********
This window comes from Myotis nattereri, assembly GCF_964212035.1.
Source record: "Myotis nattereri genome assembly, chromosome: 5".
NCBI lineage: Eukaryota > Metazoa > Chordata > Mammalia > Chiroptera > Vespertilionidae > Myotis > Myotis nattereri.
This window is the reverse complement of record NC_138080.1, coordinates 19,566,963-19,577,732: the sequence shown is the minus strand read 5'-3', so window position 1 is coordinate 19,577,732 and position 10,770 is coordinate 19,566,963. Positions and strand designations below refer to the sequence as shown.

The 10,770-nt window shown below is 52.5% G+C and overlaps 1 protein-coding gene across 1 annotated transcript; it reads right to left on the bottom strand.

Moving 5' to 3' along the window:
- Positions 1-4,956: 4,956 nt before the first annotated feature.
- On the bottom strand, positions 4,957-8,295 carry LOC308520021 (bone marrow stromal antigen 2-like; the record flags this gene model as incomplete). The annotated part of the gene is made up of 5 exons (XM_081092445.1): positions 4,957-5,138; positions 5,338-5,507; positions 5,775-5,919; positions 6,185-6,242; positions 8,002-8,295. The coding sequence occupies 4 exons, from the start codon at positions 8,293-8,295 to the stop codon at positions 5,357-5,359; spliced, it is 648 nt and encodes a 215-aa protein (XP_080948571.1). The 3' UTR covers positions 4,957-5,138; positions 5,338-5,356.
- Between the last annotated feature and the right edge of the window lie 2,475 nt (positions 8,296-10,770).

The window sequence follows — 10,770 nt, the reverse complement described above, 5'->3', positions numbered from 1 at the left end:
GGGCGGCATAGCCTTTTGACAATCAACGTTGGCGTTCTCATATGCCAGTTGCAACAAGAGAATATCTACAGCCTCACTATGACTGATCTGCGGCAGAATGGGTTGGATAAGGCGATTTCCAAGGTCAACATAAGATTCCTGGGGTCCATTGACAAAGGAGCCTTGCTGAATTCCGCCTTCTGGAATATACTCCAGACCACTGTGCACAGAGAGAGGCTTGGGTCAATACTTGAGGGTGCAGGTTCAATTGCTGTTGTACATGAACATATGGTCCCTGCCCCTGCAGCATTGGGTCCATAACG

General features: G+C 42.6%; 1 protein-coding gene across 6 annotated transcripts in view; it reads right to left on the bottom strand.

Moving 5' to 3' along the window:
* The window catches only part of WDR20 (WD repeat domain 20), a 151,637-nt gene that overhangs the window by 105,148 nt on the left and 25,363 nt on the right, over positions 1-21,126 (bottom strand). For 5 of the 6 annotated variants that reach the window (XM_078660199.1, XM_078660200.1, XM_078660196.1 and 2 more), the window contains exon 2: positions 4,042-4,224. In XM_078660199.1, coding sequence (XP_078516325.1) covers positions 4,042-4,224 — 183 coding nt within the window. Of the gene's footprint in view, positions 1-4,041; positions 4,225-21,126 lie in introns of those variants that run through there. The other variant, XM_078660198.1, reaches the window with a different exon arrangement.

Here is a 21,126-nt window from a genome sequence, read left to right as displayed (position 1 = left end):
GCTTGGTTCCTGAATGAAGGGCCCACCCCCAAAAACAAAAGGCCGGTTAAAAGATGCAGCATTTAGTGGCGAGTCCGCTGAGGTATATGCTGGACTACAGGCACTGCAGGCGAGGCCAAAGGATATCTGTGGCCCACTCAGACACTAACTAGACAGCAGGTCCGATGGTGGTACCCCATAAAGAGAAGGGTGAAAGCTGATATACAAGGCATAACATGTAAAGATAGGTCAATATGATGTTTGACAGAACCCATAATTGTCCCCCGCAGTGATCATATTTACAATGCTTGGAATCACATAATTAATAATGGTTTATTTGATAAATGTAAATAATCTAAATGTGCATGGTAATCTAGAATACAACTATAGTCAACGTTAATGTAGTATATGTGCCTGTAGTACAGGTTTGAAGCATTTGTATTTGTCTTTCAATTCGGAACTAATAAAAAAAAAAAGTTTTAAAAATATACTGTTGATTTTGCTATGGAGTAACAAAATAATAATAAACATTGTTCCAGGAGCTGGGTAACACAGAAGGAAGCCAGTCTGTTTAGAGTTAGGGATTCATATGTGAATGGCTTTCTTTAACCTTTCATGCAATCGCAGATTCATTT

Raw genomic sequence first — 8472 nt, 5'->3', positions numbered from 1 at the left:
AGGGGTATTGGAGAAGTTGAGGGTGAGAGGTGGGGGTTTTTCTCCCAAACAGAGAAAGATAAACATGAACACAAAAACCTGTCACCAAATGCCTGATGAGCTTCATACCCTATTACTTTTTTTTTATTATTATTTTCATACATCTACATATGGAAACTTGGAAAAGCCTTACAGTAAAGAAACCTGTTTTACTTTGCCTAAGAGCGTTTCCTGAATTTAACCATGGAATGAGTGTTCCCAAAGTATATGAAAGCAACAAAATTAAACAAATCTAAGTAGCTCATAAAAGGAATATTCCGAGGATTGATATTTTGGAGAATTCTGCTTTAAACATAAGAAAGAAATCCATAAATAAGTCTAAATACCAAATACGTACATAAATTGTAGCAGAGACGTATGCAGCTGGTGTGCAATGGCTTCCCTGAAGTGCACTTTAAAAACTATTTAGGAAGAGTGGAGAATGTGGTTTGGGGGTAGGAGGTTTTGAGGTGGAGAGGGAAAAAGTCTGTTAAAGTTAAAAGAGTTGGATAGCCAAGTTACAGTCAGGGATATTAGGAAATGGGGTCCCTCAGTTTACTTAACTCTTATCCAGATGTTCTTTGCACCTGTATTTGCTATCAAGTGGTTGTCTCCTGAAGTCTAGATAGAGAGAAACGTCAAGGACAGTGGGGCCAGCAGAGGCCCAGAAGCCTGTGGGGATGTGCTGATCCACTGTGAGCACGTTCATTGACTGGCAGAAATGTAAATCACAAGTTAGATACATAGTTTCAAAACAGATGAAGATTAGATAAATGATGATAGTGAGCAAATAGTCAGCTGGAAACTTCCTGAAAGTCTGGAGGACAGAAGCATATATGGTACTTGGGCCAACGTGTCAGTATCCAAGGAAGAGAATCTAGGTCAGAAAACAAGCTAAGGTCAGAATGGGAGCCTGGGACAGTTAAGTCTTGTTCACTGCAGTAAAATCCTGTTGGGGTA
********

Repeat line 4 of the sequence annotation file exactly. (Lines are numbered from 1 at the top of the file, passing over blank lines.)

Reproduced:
This window is the reverse complement of record NC_138080.1, coordinates 19,566,963-19,577,732: the sequence shown is the minus strand read 5'-3', so window position 1 is coordinate 19,577,732 and position 10,770 is coordinate 19,566,963. Positions and strand designations below refer to the sequence as shown.